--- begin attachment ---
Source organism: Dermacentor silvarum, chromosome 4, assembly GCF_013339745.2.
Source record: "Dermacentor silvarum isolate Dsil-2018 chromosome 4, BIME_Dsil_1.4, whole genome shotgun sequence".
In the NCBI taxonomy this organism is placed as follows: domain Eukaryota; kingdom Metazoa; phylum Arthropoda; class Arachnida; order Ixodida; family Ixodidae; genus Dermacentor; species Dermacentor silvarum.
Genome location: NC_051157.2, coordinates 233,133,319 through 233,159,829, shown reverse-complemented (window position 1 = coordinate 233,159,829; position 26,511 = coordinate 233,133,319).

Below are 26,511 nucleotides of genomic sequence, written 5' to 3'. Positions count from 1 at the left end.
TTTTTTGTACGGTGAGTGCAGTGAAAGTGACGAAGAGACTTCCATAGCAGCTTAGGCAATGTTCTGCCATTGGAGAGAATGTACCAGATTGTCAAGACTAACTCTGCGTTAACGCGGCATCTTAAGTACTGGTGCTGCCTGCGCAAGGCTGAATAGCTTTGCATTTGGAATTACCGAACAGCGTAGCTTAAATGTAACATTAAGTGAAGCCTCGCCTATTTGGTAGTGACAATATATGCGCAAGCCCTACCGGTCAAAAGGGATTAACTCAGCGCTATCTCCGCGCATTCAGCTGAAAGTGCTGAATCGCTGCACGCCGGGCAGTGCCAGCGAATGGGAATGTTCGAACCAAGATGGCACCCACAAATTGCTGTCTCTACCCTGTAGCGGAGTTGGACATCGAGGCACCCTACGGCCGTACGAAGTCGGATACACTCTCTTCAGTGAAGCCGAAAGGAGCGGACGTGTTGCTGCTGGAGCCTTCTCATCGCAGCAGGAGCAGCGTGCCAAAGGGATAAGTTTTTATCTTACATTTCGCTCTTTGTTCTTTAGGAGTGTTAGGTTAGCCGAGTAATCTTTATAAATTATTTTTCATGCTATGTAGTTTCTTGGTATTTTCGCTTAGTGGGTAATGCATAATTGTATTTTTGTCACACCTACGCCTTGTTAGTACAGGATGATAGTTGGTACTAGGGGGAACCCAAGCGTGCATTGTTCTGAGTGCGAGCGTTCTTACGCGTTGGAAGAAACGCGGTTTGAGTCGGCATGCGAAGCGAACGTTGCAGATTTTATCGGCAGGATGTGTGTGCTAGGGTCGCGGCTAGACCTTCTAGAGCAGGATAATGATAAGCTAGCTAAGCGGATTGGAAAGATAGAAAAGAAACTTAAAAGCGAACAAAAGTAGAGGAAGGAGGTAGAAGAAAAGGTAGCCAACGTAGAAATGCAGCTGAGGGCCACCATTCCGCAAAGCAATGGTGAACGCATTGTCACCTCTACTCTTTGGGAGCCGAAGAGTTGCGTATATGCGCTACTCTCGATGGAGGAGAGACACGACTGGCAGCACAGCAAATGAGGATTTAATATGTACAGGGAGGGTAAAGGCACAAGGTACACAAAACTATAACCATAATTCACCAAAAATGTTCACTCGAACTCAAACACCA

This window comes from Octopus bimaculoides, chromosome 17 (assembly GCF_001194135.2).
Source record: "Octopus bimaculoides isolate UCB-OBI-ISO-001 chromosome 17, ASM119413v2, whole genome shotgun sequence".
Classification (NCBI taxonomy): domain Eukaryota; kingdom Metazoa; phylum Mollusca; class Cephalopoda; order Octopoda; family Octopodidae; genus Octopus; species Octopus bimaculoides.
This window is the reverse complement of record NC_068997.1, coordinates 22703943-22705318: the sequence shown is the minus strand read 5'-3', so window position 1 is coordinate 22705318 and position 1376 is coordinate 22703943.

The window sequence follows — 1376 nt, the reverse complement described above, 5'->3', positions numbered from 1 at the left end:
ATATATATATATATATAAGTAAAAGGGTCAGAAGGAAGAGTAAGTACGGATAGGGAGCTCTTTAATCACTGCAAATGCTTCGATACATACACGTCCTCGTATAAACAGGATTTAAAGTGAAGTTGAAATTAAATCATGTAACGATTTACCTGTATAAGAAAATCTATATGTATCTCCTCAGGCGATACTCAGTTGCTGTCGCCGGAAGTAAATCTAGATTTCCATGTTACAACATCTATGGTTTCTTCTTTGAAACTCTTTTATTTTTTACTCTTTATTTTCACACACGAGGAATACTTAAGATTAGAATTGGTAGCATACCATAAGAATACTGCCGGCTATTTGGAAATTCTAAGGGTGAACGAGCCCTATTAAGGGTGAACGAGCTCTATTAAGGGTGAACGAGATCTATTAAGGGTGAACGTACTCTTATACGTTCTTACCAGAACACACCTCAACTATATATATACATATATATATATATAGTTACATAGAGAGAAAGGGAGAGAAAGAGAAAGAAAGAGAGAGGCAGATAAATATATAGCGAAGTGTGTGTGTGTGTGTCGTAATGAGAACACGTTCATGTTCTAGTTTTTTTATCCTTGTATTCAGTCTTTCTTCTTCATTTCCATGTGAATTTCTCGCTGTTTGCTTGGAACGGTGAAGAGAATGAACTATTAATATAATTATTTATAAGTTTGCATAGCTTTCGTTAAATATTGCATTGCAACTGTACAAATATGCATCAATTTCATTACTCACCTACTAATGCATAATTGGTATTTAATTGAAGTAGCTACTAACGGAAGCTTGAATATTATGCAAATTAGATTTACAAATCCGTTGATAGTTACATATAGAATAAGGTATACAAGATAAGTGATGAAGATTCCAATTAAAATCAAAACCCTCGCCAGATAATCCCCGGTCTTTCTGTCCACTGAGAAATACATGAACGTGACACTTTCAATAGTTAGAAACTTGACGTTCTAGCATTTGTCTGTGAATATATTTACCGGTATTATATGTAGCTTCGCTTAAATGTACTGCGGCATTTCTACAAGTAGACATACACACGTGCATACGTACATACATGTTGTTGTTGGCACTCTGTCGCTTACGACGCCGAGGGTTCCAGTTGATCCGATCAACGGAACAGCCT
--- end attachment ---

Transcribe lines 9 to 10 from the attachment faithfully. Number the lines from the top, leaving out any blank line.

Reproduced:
Classification (NCBI taxonomy): domain Eukaryota; kingdom Metazoa; phylum Mollusca; class Cephalopoda; order Octopoda; family Octopodidae; genus Octopus; species Octopus bimaculoides.
This window is the reverse complement of record NC_068997.1, coordinates 22703943-22705318: the sequence shown is the minus strand read 5'-3', so window position 1 is coordinate 22705318 and position 1376 is coordinate 22703943.